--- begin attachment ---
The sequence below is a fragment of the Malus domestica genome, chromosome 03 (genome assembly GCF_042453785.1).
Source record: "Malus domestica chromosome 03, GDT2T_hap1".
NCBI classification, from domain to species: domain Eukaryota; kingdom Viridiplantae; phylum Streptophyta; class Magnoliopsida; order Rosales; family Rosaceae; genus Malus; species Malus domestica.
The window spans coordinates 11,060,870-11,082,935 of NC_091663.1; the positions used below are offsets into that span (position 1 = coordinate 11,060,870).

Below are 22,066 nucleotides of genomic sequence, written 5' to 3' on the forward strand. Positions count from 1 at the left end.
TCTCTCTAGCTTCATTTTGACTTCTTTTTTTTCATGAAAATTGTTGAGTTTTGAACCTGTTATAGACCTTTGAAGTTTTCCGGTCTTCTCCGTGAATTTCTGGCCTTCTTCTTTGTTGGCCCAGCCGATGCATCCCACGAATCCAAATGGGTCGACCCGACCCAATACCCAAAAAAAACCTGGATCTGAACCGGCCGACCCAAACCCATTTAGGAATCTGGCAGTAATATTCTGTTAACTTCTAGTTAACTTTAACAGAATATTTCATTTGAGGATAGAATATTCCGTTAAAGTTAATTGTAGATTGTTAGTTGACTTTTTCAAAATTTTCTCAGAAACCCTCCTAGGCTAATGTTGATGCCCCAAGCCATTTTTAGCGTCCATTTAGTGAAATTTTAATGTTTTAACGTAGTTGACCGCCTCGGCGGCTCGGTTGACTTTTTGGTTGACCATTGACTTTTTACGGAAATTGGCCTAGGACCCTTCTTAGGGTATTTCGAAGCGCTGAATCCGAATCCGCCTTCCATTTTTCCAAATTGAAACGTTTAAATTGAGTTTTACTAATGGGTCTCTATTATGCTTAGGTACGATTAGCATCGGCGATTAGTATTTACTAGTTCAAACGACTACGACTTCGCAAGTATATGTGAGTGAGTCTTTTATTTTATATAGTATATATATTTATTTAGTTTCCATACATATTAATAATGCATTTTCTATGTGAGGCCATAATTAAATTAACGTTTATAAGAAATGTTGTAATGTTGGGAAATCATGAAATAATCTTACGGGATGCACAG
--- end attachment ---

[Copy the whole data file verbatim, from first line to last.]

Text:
The sequence below is a fragment of the Malus domestica genome, chromosome 03 (genome assembly GCF_042453785.1).
Source record: "Malus domestica chromosome 03, GDT2T_hap1".
NCBI classification, from domain to species: domain Eukaryota; kingdom Viridiplantae; phylum Streptophyta; class Magnoliopsida; order Rosales; family Rosaceae; genus Malus; species Malus domestica.
The window spans coordinates 11,060,870-11,082,935 of NC_091663.1; the positions used below are offsets into that span (position 1 = coordinate 11,060,870).

Below are 22,066 nucleotides of genomic sequence, written 5' to 3' on the forward strand. Positions count from 1 at the left end.
TCTCTCTAGCTTCATTTTGACTTCTTTTTTTTCATGAAAATTGTTGAGTTTTGAACCTGTTATAGACCTTTGAAGTTTTCCGGTCTTCTCCGTGAATTTCTGGCCTTCTTCTTTGTTGGCCCAGCCGATGCATCCCACGAATCCAAATGGGTCGACCCGACCCAATACCCAAAAAAAACCTGGATCTGAACCGGCCGACCCAAACCCATTTAGGAATCTGGCAGTAATATTCTGTTAACTTCTAGTTAACTTTAACAGAATATTTCATTTGAGGATAGAATATTCCGTTAAAGTTAATTGTAGATTGTTAGTTGACTTTTTCAAAATTTTCTCAGAAACCCTCCTAGGCTAATGTTGATGCCCCAAGCCATTTTTAGCGTCCATTTAGTGAAATTTTAATGTTTTAACGTAGTTGACCGCCTCGGCGGCTCGGTTGACTTTTTGGTTGACCATTGACTTTTTACGGAAATTGGCCTAGGACCCTTCTTAGGGTATTTCGAAGCGCTGAATCCGAATCCGCCTTCCATTTTTCCAAATTGAAACGTTTAAATTGAGTTTTACTAATGGGTCTCTATTATGCTTAGGTACGATTAGCATCGGCGATTAGTATTTACTAGTTCAAACGACTACGACTTCGCAAGTATATGTGAGTGAGTCTTTTATTTTATATAGTATATATATTTATTTAGTTTCCATACATATTAATAATGCATTTTCTATGTGAGGCCATAATTAAATTAACGTTTATAAGAAATGTTGTAATGTTGGGAAATCATGAAATAATCTTACGGGATGCACAG